Even the movement of cadres in and out of the zone is restricted, she added.
“We have to get permission to go in—it doesn’t matter if it’s cadres or relatives, no more than three people can go in at a time,” she said.
Less serious ‘offenses’
RFA also spoke with two Uyghur employees of a police station in nearby Shehitdong township—one of whom suggested that those held at the 14th Neighborhood Committee are people whose “offenses” were deemed less serious before they were initially interned in camps.
An employee who initially answered the phone told RFA he knew of at least three people from his township that had been moved from camps to the committee but was unsure why they had been originally been detained.
“One is from Algha village, and the other two are from Sherqiy Shimal and Awan’gart villages,” he said.
He gave the phone to a second employee who said the three were sent to camps because of “hatred towards Hans [Chinese],” although he added that “no one told us about any evidence” in their cases.
When asked about the most egregious “crime” committed by any of the three, the employee told RFA it was “listening to or watching ‘illegal’ audio/video materials.”
In addition to questions about the 14th Neighborhood Committee, RFA asked the two cadres about the case of a Uyghur former camp detainee from Tumental township named Ismail Dawut, who was sent to live in the residential zone after being released from an area camp and had provided information about it to sources for an earlier report.
Both cadres said Dawut had been held at a camp “at the old Cadre’s Bureau”—one of a number of camps in Makit county identified by RFA in previous reporting, which also include the county’s former Communist Party School, former Vocational High School, and at least one in Tumental.
The cadres said that the former Bureau of Cadres is located inside the county seat “near the development zone,” around two to three kilometers (1.25 to 1.85 miles) from the 14th Neighborhood Committee.
When asked what the reason for Dawut’s initial detention was, the cadre from Makit’s bazaar district told RFA “there were some ‘problems’ on his phone.”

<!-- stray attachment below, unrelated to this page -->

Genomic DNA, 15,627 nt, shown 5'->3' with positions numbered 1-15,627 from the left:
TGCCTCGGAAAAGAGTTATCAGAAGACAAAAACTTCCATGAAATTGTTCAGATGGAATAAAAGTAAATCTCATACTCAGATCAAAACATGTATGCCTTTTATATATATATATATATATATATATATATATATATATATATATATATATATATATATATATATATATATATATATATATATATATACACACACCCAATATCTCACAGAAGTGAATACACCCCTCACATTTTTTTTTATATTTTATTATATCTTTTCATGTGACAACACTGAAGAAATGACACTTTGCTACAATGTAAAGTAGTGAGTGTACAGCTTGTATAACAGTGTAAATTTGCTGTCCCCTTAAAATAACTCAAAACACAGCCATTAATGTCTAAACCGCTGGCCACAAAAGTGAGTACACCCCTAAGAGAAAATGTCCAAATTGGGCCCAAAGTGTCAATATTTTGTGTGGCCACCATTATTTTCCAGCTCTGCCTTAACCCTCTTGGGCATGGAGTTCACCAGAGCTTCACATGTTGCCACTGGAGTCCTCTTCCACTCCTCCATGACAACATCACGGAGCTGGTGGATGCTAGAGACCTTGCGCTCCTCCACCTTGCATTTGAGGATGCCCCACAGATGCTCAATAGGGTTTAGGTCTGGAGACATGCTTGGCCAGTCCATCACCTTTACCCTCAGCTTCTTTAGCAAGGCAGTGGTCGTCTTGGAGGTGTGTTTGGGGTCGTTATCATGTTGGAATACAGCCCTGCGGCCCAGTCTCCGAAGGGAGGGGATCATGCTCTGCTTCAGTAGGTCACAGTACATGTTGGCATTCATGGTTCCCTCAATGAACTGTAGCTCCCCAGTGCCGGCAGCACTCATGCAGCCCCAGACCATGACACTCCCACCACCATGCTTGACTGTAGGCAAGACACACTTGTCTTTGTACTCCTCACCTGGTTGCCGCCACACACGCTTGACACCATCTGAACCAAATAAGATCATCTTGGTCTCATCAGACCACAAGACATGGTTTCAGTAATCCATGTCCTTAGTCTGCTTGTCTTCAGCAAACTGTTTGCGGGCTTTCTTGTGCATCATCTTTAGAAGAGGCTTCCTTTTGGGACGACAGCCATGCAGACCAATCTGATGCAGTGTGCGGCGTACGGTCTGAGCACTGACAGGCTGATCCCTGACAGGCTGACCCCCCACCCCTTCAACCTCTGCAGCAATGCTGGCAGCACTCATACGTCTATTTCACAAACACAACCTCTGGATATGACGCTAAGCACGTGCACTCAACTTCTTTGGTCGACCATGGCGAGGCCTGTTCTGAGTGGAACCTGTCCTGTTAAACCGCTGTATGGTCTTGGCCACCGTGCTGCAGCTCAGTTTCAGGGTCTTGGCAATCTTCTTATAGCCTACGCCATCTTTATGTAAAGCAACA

Uyghurs have run afoul of the law for content on mobile phones, including references to Islam or Uyghur culture or signs of contacting people overseas.
Beijing describes its three-year-old network of camps as voluntary “vocational centers,” but reporting by RFA and other media outlets shows that detainees are mostly held against their will in poor conditions, where they are forced to endure inhumane treatment and political indoctrination.
Amid pressure from the U.S. and, to a lesser extent, the European Union and the United Nations, experts believe that China has begun sentencing Uyghurs held in internment camps to prison, providing legal cover to the detentions.
Some Uyghurs and other detainees are being relocated to factories inside and outside of the XUAR as forced labor, under the guise of gaining employment connected to their purported vocational training.
Last week, the Trump administration sanctioned the quasi-military Xinjiang Production and Construction Corp (XPCC) and two of its current and former officials over rights violations in the XUAR.
The move followed similar sanctions in July against several top Chinese officials, including regional party secretary Chen Quanguo, marking the first time Washington targeted a member of China’s powerful Politburo.
Reported by Shohret Hoshur for RFA’s Uyghur Service. Translated by Elise Anderson. Written in English by Joshua Lipes.Print